The current insurance system fails us in many ways, and those of you with aphasia may be only too aware of this failure. One of the first questions I am usually asked is, "Does your program take insurance?" and unfortunately, my answer is "No". The same insurance that decided that you, as a person living with aphasia, had become as useful and productive as you were meant to be with your current therapy certainly won't cover an intensive program. Policies will differ, but generally insurance policies have very limited coverage for outpatient speech therapy.
Additionally, while your insurance coverage can save you some money, it can also be very restrictive in the types, amounts, and frequencies of your treatment. When you come to the intensive aphasia program at The Aphasia Center at Steps Forward, we see you for 6 hours a day in various formats (group, individual, etc.) for 6 weeks. While there is a multitude of research showing the gains to be made using an intensive program versus traditional therapy schedules (2 hours a week), insurance is still far behind in its coverage of this treatment. If you can accept that we want to bring you to your next level of performance, or that we want to help you get back to your preferred activities, then you can accept that we are more knowledgable about your treatment and recovery than the insurance companies. Your insurance may tell you that you can only be seen 3 hours a week, and that during those three hours we, the provider, should only be working on certain goals in certain ways in certain places. I want to have the freedom to do what is best for you, not what the insurance company says is best for you. After all, what is more satisfying to you--being able to identify some numbers on the phone, or being able to read a phone number, dial the numbers, and talk to your relatives? Insurance says that you're fine at the first level and it's not medically necessary to continue, but are they concerned about your quality of life? I doubt it. I can tell you that my son needs plastic surgery to correct some birth defects and insurance doesn't want to cover it because it isn't medically necessary to them.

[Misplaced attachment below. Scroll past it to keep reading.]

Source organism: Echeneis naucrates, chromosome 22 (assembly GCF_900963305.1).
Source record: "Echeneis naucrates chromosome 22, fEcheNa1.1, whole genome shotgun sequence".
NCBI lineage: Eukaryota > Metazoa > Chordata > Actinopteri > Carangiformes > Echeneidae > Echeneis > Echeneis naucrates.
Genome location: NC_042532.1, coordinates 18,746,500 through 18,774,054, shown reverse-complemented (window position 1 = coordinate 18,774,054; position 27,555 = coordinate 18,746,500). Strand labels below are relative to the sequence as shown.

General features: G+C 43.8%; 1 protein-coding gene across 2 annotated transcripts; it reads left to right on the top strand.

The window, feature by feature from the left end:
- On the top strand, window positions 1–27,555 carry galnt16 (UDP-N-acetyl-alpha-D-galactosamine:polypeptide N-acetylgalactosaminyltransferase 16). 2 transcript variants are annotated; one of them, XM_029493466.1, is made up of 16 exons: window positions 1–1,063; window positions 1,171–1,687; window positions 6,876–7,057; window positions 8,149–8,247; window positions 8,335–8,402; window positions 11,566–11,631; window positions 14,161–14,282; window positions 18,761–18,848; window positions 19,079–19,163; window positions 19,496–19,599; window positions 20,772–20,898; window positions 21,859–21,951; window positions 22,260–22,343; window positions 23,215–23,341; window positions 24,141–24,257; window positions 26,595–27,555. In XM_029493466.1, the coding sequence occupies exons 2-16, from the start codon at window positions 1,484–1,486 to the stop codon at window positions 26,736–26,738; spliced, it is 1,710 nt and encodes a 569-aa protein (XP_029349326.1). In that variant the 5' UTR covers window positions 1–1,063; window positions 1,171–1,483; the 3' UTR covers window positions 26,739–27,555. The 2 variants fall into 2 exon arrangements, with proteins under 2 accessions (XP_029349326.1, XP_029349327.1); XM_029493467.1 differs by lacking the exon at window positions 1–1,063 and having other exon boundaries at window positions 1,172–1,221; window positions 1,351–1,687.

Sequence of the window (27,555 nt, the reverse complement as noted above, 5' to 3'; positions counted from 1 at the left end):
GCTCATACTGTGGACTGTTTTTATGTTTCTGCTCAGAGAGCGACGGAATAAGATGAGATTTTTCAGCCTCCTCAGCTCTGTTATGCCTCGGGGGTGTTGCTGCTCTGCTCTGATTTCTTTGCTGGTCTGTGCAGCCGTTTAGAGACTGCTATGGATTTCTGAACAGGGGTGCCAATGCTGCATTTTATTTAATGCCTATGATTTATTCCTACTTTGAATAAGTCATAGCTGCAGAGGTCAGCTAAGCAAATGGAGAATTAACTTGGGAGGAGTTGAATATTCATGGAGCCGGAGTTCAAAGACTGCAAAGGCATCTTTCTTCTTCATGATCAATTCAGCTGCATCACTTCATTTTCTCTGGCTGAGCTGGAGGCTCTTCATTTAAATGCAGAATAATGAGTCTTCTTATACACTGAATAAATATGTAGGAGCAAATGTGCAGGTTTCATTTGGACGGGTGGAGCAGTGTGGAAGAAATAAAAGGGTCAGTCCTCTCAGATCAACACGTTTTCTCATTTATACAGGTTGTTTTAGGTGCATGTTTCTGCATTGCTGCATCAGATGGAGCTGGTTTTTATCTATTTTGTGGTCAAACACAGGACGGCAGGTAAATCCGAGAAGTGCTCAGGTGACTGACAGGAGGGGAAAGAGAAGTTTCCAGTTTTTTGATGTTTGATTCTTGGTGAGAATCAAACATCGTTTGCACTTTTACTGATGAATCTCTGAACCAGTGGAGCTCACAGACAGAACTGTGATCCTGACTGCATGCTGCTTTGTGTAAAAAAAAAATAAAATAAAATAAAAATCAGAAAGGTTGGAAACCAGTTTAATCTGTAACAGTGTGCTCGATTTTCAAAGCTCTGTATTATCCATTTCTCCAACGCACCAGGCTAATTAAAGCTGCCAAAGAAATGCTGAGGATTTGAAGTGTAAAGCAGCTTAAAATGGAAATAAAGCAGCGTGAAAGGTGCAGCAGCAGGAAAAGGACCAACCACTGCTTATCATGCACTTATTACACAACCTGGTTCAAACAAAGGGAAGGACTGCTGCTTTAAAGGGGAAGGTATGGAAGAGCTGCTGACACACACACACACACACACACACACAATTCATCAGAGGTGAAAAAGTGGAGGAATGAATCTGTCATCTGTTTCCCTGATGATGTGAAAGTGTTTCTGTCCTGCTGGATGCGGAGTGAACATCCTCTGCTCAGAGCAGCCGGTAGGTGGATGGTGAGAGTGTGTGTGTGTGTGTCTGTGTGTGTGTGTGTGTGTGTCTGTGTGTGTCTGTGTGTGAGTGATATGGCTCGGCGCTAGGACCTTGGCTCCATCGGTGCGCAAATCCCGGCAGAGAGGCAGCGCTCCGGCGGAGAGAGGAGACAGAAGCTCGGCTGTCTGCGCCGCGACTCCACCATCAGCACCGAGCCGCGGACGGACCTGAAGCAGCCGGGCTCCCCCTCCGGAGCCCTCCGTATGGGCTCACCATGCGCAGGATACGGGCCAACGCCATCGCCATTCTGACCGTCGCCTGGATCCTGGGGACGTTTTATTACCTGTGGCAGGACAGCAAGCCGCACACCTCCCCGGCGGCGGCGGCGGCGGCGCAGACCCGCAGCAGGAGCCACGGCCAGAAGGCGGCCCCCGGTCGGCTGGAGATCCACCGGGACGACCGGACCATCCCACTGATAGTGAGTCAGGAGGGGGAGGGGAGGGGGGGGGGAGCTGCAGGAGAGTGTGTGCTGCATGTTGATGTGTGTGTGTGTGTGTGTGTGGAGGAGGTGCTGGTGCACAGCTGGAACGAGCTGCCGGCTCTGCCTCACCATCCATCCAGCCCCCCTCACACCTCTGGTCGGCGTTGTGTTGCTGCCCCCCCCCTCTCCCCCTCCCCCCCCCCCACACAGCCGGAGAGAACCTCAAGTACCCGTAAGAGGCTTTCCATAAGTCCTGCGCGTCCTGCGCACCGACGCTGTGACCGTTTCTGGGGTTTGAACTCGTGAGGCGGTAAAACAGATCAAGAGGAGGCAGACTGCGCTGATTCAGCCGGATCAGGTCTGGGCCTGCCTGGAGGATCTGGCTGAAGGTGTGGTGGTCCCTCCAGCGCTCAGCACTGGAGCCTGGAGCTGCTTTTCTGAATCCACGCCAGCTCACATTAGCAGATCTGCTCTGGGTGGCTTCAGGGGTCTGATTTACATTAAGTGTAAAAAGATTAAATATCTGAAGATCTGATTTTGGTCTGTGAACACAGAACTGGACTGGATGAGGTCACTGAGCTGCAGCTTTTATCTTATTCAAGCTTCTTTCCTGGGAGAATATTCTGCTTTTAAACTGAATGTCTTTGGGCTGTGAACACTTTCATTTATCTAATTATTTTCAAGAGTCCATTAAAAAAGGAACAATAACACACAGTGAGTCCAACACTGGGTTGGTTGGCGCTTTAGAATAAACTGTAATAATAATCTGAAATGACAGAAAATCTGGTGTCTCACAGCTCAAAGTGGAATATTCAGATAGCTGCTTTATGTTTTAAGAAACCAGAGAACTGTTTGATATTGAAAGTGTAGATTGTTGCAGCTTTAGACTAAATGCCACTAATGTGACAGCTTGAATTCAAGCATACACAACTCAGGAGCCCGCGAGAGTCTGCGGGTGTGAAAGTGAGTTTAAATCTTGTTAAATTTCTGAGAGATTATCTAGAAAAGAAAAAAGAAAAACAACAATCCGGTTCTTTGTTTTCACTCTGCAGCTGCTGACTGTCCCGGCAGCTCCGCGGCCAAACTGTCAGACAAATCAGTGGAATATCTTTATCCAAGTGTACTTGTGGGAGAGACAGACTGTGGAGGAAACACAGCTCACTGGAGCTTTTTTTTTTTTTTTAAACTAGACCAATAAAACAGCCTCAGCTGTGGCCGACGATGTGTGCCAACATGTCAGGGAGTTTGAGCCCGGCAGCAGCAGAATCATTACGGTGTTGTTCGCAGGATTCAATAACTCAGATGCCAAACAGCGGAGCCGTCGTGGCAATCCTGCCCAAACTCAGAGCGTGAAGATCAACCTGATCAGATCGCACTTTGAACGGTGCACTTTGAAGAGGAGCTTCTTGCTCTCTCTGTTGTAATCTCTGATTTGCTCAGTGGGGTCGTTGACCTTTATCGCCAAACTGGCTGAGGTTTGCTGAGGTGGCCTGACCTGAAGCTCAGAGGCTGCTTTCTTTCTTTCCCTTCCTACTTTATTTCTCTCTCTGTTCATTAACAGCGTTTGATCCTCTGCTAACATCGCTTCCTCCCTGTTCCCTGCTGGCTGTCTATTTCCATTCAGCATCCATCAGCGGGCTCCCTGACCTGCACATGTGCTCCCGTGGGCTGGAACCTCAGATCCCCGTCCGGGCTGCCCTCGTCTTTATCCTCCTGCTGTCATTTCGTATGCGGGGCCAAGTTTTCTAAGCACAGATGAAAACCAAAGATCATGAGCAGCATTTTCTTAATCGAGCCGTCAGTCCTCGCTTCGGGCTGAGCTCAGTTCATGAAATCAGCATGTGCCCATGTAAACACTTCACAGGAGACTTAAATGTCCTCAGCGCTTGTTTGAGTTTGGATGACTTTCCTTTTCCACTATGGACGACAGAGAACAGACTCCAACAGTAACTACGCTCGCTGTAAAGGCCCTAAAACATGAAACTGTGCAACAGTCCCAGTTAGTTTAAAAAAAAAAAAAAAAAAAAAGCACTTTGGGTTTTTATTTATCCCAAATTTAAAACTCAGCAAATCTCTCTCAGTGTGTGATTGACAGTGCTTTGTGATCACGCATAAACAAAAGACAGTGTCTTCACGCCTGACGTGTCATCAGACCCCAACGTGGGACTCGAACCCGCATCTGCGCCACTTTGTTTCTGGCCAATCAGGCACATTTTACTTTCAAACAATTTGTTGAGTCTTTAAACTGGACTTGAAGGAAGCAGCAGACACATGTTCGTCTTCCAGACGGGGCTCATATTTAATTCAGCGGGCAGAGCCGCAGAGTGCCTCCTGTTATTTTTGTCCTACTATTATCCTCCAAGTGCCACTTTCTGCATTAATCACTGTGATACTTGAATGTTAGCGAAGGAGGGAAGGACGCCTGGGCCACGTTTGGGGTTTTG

I certainly hope that the new President can lead us towards a better healthcare system in which the providers can get paid without a fight, the patient and the provider can determine what is medically necessary, more alternative treatments can be covered at a reasonable rate, and employers and employees don't have to shell out so much money only to ultimately argue about coverage and benefits. I hope that this blog has helped explain my current unwillingness to get involved with insurance reimbursement directly. As ever, I am willing to help you get reimbursed if I can.